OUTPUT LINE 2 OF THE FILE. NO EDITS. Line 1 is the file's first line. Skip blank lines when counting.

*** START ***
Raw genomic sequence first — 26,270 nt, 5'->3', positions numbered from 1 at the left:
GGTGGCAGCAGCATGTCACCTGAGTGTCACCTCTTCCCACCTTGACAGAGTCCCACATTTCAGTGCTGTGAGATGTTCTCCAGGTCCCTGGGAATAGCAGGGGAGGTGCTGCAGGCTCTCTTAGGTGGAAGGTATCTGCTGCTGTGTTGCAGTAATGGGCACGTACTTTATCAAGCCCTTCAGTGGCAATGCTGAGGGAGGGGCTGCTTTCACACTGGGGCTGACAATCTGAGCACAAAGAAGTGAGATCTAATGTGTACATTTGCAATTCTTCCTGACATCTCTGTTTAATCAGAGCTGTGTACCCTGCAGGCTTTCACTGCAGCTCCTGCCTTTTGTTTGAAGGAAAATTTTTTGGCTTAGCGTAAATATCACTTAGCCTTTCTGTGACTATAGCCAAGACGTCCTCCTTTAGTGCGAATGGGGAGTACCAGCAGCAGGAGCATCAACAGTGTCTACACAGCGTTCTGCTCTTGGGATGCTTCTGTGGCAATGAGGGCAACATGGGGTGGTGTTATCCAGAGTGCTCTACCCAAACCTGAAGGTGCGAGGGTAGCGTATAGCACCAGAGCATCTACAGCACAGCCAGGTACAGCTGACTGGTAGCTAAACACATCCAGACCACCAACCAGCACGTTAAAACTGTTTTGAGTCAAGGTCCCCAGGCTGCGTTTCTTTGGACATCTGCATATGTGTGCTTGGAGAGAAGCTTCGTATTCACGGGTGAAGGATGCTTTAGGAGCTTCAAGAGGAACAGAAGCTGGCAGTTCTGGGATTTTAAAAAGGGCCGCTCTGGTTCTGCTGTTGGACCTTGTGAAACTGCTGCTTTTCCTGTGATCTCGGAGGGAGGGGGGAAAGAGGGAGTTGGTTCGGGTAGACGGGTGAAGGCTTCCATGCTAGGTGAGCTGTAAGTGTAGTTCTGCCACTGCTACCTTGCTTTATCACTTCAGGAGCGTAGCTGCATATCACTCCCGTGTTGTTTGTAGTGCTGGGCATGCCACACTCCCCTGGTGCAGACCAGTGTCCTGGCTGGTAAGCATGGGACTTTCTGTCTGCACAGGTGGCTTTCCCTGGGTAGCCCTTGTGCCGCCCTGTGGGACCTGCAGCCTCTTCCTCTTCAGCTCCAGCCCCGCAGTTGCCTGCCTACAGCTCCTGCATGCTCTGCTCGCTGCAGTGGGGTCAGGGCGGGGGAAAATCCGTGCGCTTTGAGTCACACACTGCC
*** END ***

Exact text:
GGTGGCAGCAGCATGTCACCTGAGTGTCACCTCTTCCCACCTTGACAGAGTCCCACATTTCAGTGCTGTGAGATGTTCTCCAGGTCCCTGGGAATAGCAGGGGAGGTGCTGCAGGCTCTCTTAGGTGGAAGGTATCTGCTGCTGTGTTGCAGTAATGGGCACGTACTTTATCAAGCCCTTCAGTGGCAATGCTGAGGGAGGGGCTGCTTTCACACTGGGGCTGACAATCTGAGCACAAAGAAGTGAGATCTAATGTGTACATTTGCAATTCTTCCTGACATCTCTGTTTAATCAGAGCTGTGTACCCTGCAGGCTTTCACTGCAGCTCCTGCCTTTTGTTTGAAGGAAAATTTTTTGGCTTAGCGTAAATATCACTTAGCCTTTCTGTGACTATAGCCAAGACGTCCTCCTTTAGTGCGAATGGGGAGTACCAGCAGCAGGAGCATCAACAGTGTCTACACAGCGTTCTGCTCTTGGGATGCTTCTGTGGCAATGAGGGCAACATGGGGTGGTGTTATCCAGAGTGCTCTACCCAAACCTGAAGGTGCGAGGGTAGCGTATAGCACCAGAGCATCTACAGCACAGCCAGGTACAGCTGACTGGTAGCTAAACACATCCAGACCACCAACCAGCACGTTAAAACTGTTTTGAGTCAAGGTCCCCAGGCTGCGTTTCTTTGGACATCTGCATATGTGTGCTTGGAGAGAAGCTTCGTATTCACGGGTGAAGGATGCTTTAGGAGCTTCAAGAGGAACAGAAGCTGGCAGTTCTGGGATTTTAAAAAGGGCCGCTCTGGTTCTGCTGTTGGACCTTGTGAAACTGCTGCTTTTCCTGTGATCTCGGAGGGAGGGGGGAAAGAGGGAGTTGGTTCGGGTAGACGGGTGAAGGCTTCCATGCTAGGTGAGCTGTAAGTGTAGTTCTGCCACTGCTACCTTGCTTTATCACTTCAGGAGCGTAGCTGCATATCACTCCCGTGTTGTTTGTAGTGCTGGGCATGCCACACTCCCCTGGTGCAGACCAGTGTCCTGGCTGGTAAGCATGGGACTTTCTGTCTGCACAGGTGGCTTTCCCTGGGTAGCCCTTGTGCCGCCCTGTGGGACCTGCAGCCTCTTCCTCTTCAGCTCCAGCCCCGCAGTTGCCTGCCTACAGCTCCTGCATGCTCTGCTCGCTGCAGTGGGGTCAGGGCGGGGGAAAATCCGTGCGCTTTGAGTCACACACTGCC